In this blog posting, someone called Judge Ellis is quoted saying, somewhere in America, some time recently or not so recently, in connection with something Trump-related, this:
“You don’t really care about Mr. Manafort’s bank fraud – what you really care about is what information Mr Manafort could give you that would reflect on Mr. Trump or lead to his prosecution or impeachment.
“This vernacular to ‘sing’ is what prosecutors use. What you’ve got to be careful of is that they may not only sing, they may compose.”
Good expression. Never heard it before, although it must have been around for decades.
While I’m on the subject of One Blackfriars, as I was last night, here is a rather charming piece of urban sculpture to be seen outside its front door, photoed earlier on the day I photoed the photo in the previous posting:
I’ve heard this expression but never understood what it was about. Having read this, I now understand it a bit better:
Wet risers are used to supply water within buildings for firefighting purposes. The provision of a built-in water distribution system means that firefighters do not need to create their own distribution system in order to fight a fire and avoids the breaching of fire compartments by running hose lines between them.
Wet risers are permanently charged with water. This is as opposed to dry risers which do not contain water when they are not being used, but are charged with water by fire service pumping appliances when necessary.
Part B of the building regulations (Fire Safety) requires that fire mains are provided in all buildings that are more than 18 m tall. In buildings less than 50 m tall, either a wet riser or dry riser fire main can be provided. However, where a building extends to more than 50 m above the rescue service vehicle accesslevel, wet risers are necessary as the pumping pressure required to charge the riser is higher than can be provided by a fire service appliance, and to ensure an immediate supply of water is available at high level.
A friend has put this photo that he photoed on Facebook:
If he objects to me using it, I’ll take it down, but I doubt he will.
It illustrates two things.
(1) The arrival of a new kind of skyscraper, the Very Thin Big Thing.
(2) How much less of a nuisance trees are, photographically speaking, when not smothered in stupid leaves. As it is, that photo is a fine addition to the Winter Tree With Big Thing Behind It photo-genre, which is a photo-genre I like a lot. With leaves, it would be significantly duller.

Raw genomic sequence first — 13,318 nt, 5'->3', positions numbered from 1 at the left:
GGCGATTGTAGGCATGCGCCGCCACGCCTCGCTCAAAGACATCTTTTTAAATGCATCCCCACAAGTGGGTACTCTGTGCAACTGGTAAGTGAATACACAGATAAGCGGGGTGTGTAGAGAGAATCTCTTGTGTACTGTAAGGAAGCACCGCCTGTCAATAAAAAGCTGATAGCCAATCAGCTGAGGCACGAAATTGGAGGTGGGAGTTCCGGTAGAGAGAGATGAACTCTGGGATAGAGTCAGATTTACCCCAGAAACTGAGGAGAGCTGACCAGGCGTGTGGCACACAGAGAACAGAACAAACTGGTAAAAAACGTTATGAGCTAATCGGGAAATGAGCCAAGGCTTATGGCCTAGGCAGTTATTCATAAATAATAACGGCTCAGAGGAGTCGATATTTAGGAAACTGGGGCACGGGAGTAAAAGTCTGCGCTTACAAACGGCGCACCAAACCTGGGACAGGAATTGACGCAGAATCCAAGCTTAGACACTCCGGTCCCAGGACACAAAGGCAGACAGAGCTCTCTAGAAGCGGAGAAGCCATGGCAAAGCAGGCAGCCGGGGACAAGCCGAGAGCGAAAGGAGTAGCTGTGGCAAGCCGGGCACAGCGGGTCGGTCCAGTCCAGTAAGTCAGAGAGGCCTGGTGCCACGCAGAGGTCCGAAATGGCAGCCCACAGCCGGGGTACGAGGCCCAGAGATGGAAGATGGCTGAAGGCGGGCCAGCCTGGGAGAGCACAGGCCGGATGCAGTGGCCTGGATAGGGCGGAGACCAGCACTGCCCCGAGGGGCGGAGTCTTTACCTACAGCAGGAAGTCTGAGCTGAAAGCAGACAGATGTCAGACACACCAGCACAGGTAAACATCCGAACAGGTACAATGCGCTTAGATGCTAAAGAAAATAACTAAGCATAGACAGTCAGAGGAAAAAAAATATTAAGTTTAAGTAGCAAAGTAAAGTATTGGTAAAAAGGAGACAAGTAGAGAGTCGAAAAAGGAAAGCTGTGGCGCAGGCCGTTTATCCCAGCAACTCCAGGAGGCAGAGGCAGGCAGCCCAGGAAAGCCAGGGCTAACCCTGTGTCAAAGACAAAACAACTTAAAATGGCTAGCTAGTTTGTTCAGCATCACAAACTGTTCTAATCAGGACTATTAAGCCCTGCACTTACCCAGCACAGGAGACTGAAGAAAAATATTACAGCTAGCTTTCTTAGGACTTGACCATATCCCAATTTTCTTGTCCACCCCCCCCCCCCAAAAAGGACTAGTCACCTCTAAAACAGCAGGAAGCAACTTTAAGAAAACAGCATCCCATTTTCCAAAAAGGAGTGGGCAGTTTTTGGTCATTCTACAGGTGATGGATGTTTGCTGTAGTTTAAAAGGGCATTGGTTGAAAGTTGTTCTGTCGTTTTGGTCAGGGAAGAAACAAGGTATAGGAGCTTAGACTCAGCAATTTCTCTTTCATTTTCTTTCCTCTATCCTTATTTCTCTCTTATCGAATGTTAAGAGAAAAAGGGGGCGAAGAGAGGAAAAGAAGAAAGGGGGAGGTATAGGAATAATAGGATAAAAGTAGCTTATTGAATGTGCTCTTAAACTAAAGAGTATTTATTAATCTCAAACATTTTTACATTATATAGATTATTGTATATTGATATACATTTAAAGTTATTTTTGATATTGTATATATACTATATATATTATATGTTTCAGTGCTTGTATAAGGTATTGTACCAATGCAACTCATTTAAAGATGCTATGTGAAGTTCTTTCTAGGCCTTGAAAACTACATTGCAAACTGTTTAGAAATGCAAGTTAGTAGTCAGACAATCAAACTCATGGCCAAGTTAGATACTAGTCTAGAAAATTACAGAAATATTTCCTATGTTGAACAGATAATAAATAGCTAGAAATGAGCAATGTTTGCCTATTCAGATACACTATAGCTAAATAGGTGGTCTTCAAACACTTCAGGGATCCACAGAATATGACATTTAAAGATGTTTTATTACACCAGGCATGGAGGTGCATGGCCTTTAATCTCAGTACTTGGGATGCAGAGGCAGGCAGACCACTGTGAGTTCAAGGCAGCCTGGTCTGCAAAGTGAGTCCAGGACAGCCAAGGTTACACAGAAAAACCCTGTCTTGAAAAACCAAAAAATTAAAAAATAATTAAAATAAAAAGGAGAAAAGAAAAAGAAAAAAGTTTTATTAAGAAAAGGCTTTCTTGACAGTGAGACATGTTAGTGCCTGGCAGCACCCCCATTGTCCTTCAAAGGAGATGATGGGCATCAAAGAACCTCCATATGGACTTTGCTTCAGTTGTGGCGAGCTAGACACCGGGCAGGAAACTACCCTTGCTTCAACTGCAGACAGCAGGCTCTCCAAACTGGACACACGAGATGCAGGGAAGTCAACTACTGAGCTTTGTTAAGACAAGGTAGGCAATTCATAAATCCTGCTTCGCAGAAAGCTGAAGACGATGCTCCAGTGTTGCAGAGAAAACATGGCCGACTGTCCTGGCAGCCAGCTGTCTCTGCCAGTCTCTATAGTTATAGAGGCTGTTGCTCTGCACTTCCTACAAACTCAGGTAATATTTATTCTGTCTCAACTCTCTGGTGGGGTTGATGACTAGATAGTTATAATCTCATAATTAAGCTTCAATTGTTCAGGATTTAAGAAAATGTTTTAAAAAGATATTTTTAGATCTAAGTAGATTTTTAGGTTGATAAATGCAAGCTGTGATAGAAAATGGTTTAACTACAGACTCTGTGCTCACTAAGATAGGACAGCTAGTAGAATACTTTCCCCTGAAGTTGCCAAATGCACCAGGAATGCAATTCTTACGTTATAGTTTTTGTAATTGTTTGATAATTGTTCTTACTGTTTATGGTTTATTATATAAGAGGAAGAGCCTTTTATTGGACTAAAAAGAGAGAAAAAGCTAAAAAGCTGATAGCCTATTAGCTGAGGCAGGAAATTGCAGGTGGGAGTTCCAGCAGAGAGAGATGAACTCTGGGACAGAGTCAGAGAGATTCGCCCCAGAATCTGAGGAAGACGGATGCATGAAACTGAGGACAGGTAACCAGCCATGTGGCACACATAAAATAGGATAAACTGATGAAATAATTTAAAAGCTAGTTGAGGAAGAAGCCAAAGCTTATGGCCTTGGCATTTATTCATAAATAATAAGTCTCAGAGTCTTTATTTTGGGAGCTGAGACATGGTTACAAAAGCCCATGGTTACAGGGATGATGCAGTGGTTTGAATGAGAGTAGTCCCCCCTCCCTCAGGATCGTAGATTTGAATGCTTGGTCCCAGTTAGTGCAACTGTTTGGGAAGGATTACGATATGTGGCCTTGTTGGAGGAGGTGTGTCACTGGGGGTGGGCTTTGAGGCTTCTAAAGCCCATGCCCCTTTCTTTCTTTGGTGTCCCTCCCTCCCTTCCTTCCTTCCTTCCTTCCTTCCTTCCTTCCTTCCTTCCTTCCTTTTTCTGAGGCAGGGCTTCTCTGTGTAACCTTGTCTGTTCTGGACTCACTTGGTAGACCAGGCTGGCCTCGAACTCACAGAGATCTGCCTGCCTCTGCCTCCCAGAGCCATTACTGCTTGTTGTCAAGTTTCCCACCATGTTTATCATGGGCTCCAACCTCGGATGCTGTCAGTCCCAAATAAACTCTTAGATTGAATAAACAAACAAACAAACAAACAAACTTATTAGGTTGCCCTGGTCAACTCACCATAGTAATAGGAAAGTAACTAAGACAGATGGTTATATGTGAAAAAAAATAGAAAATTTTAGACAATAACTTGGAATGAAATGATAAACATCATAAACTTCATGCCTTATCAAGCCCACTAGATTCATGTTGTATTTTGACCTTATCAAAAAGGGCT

Here is a Guardian piece which explains why these Big Thin Things are now happening in New York. I now intend, although I promise nothing, to do a Samizdata piece in which I expand upon this circumstance. Clue: the provisional title of this piece is “Law and liberty in New York”. The point being that clear law says exactly what you may not do, but by so doing, it also says exactly – exactly – what you may do. Unlike in Britain with its insane “planning permission” system, where you just have to hope that some random assemblage of local tyrants doesn’t take against the plan you’ve been working on for months, and where there’s now no way beforehand of guessing what these tyrants will decide. In New York, if you follow the rules, you know you are allowed to build it. Result: well, New York.
Well, I sat down to do a blog posting for here after a hard day doing this and that, but, while I was doing that blog posting, I was also half telly-watching, and I chanced, on my television, upon the classic episode of Porridge in which Fletcher keeps on being disturbed and ends up pushing the padre off the balcony (into a safety net). Fletcher gets punished with three days in solitary, and the final line is him asking the governor if he couldn’t make it a fortnight.
Here. The verdict is: They knew what they were moving into. They should install blinds or net curtains.
Or, turn the viewable-from-the-Tate-Extension living rooms into art installations. The judge didn’t say that; I’m saying that now.
I’m rather surprised by this verdict, but also pleased. Because this is now one of my favourite London photo-spots, and there is lots to be seen looking south, besides into other people’s living rooms.
From this spot I have photoed many, many photos, of which these are just four, taken in July and August of 2016:
Those photos all illustrate the problem that the flat-owners now have.
But, this next little clutch of photos, taken at the same time, illustrate what could be another answer:
In these photos, what dominates is the way that light, rather than coming through the window from those living rooms, is instead coming from outdoors London and bouncing off the windows. At the time I took these photos, I was thinking about that (to me) rather appealing crinkly brick surface that this Tate Modern Extension is covered in.
But now, it seems to me that I was photoing another sort of answer to the problem that these flat-dwellers now have. Could the glass windows be replaced by glass that is more reflective of light, while still letting the outside view in? Or, could the existing windows have some sort of plastic film or sheet stuck on them, preferably on the inside but maybe on the outside, that would contrive the same effect?
A problem stated is often well on the way to being a problem solved. The judge said: It’s up to you to stop the light bouncing off the interior of your home from zooming up to the onlookers at the top of the Tate. You knew this was going to happen. Sort the problem yourselves.
It will be interesting to see how things change with these windows, and inside these living rooms, in the months and years to come.